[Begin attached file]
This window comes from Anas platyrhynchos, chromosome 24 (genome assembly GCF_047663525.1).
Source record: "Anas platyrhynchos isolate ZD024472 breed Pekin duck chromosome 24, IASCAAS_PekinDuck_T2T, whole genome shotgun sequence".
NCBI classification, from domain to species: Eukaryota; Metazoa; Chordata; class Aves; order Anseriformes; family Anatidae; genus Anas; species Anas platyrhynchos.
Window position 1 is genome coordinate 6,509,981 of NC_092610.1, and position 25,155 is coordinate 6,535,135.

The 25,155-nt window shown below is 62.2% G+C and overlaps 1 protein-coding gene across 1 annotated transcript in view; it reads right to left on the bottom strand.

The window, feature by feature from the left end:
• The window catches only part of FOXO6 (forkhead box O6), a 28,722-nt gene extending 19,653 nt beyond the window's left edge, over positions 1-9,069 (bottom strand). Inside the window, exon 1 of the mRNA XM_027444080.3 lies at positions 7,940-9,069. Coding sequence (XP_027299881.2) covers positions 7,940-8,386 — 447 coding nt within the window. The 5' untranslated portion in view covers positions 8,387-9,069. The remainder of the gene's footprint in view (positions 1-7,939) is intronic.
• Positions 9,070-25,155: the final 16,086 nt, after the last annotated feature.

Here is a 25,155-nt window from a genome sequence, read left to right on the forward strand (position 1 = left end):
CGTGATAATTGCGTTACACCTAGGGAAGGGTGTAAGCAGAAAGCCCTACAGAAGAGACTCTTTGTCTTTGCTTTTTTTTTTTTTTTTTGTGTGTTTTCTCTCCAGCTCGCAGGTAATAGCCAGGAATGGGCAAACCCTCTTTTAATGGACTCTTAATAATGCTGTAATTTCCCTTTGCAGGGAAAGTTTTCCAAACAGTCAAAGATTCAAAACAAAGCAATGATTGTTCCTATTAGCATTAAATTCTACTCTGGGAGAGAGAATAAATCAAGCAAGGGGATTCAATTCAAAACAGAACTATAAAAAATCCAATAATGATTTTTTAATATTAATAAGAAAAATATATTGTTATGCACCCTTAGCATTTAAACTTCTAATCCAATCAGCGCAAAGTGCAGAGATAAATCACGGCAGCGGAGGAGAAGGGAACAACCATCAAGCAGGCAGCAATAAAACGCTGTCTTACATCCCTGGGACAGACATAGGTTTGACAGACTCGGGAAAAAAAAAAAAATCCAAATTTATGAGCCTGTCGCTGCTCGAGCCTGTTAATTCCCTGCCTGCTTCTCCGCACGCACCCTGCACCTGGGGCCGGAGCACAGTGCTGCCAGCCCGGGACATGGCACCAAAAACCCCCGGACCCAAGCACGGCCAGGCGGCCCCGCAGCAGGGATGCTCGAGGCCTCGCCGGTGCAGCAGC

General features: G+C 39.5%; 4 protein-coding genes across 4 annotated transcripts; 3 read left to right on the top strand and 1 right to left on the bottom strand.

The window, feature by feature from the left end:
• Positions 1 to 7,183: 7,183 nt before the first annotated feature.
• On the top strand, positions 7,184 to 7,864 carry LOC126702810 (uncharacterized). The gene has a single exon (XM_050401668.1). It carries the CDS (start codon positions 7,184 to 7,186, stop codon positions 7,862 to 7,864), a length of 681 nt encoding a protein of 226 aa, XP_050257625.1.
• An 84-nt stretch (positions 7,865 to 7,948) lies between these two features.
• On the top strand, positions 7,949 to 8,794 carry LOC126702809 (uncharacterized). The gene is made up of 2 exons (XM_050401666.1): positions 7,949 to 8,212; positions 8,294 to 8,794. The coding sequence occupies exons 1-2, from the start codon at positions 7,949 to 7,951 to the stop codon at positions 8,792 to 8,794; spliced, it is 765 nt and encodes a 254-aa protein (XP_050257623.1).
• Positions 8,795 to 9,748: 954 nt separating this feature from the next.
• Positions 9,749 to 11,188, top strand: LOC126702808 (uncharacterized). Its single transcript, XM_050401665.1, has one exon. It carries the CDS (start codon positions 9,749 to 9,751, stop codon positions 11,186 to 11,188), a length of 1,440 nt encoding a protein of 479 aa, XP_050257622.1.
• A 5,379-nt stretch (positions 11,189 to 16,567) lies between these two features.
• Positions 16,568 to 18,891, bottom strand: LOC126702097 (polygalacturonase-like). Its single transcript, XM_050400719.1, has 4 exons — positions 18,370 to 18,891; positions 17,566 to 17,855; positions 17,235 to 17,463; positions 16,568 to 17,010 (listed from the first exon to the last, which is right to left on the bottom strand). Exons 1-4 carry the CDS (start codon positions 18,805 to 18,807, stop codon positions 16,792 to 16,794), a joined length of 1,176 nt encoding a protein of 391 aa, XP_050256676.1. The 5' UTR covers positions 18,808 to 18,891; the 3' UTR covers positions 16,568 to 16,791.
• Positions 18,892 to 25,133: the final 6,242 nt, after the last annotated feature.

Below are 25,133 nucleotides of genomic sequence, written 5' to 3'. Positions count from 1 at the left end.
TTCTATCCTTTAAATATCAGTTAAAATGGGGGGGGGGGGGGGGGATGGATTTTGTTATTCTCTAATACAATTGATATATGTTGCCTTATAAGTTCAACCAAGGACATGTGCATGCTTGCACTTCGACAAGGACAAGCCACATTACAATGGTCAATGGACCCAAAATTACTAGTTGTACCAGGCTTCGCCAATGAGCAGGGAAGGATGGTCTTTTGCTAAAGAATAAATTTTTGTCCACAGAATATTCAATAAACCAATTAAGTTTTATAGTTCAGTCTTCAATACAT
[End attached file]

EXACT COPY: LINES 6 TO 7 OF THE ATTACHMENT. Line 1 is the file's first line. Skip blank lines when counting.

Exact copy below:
The window, feature by feature from the left end:
• The window catches only part of FOXO6 (forkhead box O6), a 28,722-nt gene extending 19,653 nt beyond the window's left edge, over positions 1-9,069 (bottom strand). Inside the window, exon 1 of the mRNA XM_027444080.3 lies at positions 7,940-9,069. Coding sequence (XP_027299881.2) covers positions 7,940-8,386 — 447 coding nt within the window. The 5' untranslated portion in view covers positions 8,387-9,069. The remainder of the gene's footprint in view (positions 1-7,939) is intronic.